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Grow up.

This was a post from TeenVogue on Facebook this morning.

Now: TeenVogue is amazing. Its editorial and content have been one of the few media sanctuaries for many of us, young and old, in these troubled times. The magazine tackles politics, social justice, and yes, fashion issues. Its holistic approach to youth and news is refreshing.

But dang, kids, really? Ageism? 

My 8th-grade students often comment on how fast I type and text. I learned the QWERTY method when I was a sophomore, in a room full of electric typewriters, staring at an overhead projector screen with our typing tasks for one full semester. Since keyboards and keyboard layouts remain in this configuration, I can still type pretty dang fast. My highest typing speed is around 75/80/WPM. They also marvel at how I can type and not look at the keyboard. I confess I do need to look at the cell phone’s “keyboard” when I text, but I manage just fine.

My mother, in her 70s, has worked for technology companies from the beginning. My father, in hospital equipment sales. My husband is a self-taught programmer, UX designer, and technological pioneer: in fact, he and I both bristle at the term “digital natives” and want to bring in more use of ‘digital pioneers.’

We’ve both noticed the subtle but constant ageism when it comes to technology: ultimately these fixed mindsets and assumptions about “old people” and what they don’t know about technology becomes boring, and take away from creative pursuits. For the commenter who said “I literally had to show my mom where the right click button was” all you showed your mom was contempt, and now if she’d like to try some new things she’ll think twice. Glad she didn’t say that to you when you were learning how to ride a bike or brush your teeth. “I literally had to show her where to put the toothpaste!”


Look, I’m a huge defender of younger generations. I caution myself toward falling prey to Juvenoia,  and try to take risks with new ideas and learning. I don’t want to be afraid to ask students to help me with Snapchat, (which I have, and they’ve created a monster, and now I use it in creative lessons), nor do I want them to be afraid to ask me how to type a five-page short story formatted for publication.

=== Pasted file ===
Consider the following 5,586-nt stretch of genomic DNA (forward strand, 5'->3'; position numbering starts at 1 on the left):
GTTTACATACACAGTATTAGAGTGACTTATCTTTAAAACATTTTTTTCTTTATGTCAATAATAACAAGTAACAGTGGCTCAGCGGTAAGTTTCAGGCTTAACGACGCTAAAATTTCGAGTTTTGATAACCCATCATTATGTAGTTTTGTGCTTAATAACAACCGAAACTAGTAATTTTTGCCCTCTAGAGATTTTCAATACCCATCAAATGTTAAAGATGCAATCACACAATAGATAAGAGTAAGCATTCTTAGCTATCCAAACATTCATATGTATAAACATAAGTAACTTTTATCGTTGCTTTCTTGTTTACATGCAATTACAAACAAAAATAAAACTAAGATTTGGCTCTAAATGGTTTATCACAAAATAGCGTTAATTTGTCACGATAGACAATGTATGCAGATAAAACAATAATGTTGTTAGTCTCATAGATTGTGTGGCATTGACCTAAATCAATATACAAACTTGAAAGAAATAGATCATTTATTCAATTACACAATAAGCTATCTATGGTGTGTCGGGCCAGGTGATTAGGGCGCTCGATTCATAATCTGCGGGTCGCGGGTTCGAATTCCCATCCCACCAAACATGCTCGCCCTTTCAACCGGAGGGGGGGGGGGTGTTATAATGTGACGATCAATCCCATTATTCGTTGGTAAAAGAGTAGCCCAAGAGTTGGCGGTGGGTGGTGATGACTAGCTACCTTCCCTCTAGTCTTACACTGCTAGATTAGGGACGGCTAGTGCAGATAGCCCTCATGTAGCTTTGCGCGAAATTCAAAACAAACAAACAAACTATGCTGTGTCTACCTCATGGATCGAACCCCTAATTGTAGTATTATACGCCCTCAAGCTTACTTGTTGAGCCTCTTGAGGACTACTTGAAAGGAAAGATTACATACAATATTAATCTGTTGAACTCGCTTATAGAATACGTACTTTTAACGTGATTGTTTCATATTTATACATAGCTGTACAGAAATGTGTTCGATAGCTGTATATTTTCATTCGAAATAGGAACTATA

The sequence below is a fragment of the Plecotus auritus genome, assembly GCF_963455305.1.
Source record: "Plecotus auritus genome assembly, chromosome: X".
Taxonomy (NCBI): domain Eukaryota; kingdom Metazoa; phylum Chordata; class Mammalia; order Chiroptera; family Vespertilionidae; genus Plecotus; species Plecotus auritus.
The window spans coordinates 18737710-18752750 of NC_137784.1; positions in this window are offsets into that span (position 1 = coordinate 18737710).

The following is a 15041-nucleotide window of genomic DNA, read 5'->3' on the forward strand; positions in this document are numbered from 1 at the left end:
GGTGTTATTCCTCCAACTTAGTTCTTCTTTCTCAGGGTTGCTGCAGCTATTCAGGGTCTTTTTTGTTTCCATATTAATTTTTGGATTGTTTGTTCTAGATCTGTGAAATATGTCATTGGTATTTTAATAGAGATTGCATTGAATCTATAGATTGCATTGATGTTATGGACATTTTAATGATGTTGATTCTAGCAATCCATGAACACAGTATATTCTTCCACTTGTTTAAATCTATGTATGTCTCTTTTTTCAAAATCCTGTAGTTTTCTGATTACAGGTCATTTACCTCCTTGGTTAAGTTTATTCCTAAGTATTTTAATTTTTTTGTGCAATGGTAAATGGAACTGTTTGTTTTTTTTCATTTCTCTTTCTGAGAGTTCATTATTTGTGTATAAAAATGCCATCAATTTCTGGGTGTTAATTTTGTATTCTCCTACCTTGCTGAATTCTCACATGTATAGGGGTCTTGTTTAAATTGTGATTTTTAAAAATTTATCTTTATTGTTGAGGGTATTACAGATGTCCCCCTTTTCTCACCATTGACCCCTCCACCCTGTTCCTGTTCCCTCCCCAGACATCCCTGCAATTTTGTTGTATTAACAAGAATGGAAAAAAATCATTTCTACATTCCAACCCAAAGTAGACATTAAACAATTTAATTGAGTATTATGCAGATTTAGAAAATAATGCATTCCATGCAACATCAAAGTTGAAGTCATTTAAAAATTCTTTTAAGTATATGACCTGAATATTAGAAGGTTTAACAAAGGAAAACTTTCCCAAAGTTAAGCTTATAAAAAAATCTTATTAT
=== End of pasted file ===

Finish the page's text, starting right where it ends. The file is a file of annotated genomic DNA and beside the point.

I’m working on the digital curriculum for next year, and it’s kind of a big deal. We all can learn from one another: ultimately, we’re trying to make connections and communicate. Rock, paper, scissors or keyboards, we’re all doing the best we can.




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Adjusted for awesome.


The paycheck has come and gone. There is food in the fridge. The repo man is held at bay for another 30 days, and all is well. For now. To me, July 1 is my official first day of summer break, where I am under no contractual time to do or think for anyone but myself and my family. It takes me awhile to settle into the new routines and freedom. But having time to write and drink coffee –what a gift. And teaching is a life ‘gift,’ no question.

My dear friend gave me a lot to think about as we were pulling up to the Denver airport yesterday, and we continued to talk  long past our time at the drop-off curb. (I was sharing with students a few months ago that she and I would talk for hours on the phone, and I couldn’t remember what we talked about. Now I know; anything and everything.)

Let me see if I can frame this correctly, her pondering– and in no way is this question meant to put any educator on the defensive or start to link Taylor Mali videos about What Do Teachers Make.  (There, see, I did it for you.) The essence of the question is what is a reasonable salary for teachers? And, truth, I couldn’t answer that simply. Not sure I’ll be able to here, either, but the thinking is what’s important because effecting policy change feels impossible. It’s not my question to answer: there are too many factors that affect a teacher’s salary, and the waters are intractably muddy.

However, similar to musing what I would do if I won the lottery, asking ‘what would be a comfortable salary for me’ is a fun exercise.